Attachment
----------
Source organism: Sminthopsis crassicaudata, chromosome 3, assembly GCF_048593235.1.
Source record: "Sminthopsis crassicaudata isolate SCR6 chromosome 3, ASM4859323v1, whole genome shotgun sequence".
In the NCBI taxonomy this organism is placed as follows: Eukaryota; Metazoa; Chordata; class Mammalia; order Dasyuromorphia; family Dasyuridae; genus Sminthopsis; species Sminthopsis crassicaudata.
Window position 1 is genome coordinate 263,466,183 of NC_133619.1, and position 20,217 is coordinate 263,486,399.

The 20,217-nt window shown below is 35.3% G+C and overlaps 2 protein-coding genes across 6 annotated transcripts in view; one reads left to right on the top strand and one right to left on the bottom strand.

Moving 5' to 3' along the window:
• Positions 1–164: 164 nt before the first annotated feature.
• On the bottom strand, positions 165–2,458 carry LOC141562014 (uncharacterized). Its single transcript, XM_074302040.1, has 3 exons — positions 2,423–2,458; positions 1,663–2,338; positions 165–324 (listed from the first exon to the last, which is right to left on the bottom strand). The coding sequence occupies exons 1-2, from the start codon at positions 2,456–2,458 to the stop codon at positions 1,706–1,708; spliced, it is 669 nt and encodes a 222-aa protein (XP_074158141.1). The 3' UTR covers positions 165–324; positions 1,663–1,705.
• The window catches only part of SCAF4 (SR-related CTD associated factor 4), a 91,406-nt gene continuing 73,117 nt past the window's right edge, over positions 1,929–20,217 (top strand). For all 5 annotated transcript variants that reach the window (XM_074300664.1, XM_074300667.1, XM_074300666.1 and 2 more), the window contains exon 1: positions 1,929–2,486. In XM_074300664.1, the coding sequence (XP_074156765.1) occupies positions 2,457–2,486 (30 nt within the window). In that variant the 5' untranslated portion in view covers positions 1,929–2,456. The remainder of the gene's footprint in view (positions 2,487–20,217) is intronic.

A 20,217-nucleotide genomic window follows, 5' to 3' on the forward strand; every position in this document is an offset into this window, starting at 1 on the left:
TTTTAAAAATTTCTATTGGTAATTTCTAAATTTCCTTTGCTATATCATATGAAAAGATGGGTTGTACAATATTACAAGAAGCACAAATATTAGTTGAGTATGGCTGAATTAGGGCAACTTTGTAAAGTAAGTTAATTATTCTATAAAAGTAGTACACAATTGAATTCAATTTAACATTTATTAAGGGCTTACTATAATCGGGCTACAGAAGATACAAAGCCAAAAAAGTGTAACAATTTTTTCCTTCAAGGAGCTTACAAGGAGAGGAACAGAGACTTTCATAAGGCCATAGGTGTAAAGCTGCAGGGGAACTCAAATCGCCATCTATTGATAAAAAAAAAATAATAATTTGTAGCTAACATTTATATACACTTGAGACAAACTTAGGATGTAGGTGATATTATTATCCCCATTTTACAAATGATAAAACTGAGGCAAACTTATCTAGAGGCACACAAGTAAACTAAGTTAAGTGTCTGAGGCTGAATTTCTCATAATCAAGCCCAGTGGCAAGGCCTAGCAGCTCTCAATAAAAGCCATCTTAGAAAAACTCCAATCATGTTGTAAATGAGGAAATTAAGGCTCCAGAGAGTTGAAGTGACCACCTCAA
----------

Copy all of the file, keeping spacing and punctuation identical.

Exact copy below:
Source organism: Sminthopsis crassicaudata, chromosome 3, assembly GCF_048593235.1.
Source record: "Sminthopsis crassicaudata isolate SCR6 chromosome 3, ASM4859323v1, whole genome shotgun sequence".
In the NCBI taxonomy this organism is placed as follows: Eukaryota; Metazoa; Chordata; class Mammalia; order Dasyuromorphia; family Dasyuridae; genus Sminthopsis; species Sminthopsis crassicaudata.
Window position 1 is genome coordinate 263,466,183 of NC_133619.1, and position 20,217 is coordinate 263,486,399.

The 20,217-nt window shown below is 35.3% G+C and overlaps 2 protein-coding genes across 6 annotated transcripts in view; one reads left to right on the top strand and one right to left on the bottom strand.

Moving 5' to 3' along the window:
• Positions 1–164: 164 nt before the first annotated feature.
• On the bottom strand, positions 165–2,458 carry LOC141562014 (uncharacterized). Its single transcript, XM_074302040.1, has 3 exons — positions 2,423–2,458; positions 1,663–2,338; positions 165–324 (listed from the first exon to the last, which is right to left on the bottom strand). The coding sequence occupies exons 1-2, from the start codon at positions 2,456–2,458 to the stop codon at positions 1,706–1,708; spliced, it is 669 nt and encodes a 222-aa protein (XP_074158141.1). The 3' UTR covers positions 165–324; positions 1,663–1,705.
• The window catches only part of SCAF4 (SR-related CTD associated factor 4), a 91,406-nt gene continuing 73,117 nt past the window's right edge, over positions 1,929–20,217 (top strand). For all 5 annotated transcript variants that reach the window (XM_074300664.1, XM_074300667.1, XM_074300666.1 and 2 more), the window contains exon 1: positions 1,929–2,486. In XM_074300664.1, the coding sequence (XP_074156765.1) occupies positions 2,457–2,486 (30 nt within the window). In that variant the 5' untranslated portion in view covers positions 1,929–2,456. The remainder of the gene's footprint in view (positions 2,487–20,217) is intronic.

A 20,217-nucleotide genomic window follows, 5' to 3' on the forward strand; every position in this document is an offset into this window, starting at 1 on the left:
TTTTAAAAATTTCTATTGGTAATTTCTAAATTTCCTTTGCTATATCATATGAAAAGATGGGTTGTACAATATTACAAGAAGCACAAATATTAGTTGAGTATGGCTGAATTAGGGCAACTTTGTAAAGTAAGTTAATTATTCTATAAAAGTAGTACACAATTGAATTCAATTTAACATTTATTAAGGGCTTACTATAATCGGGCTACAGAAGATACAAAGCCAAAAAAGTGTAACAATTTTTTCCTTCAAGGAGCTTACAAGGAGAGGAACAGAGACTTTCATAAGGCCATAGGTGTAAAGCTGCAGGGGAACTCAAATCGCCATCTATTGATAAAAAAAAAATAATAATTTGTAGCTAACATTTATATACACTTGAGACAAACTTAGGATGTAGGTGATATTATTATCCCCATTTTACAAATGATAAAACTGAGGCAAACTTATCTAGAGGCACACAAGTAAACTAAGTTAAGTGTCTGAGGCTGAATTTCTCATAATCAAGCCCAGTGGCAAGGCCTAGCAGCTCTCAATAAAAGCCATCTTAGAAAAACTCCAATCATGTTGTAAATGAGGAAATTAAGGCTCCAGAGAGTTGAAGTGACCACCTCAA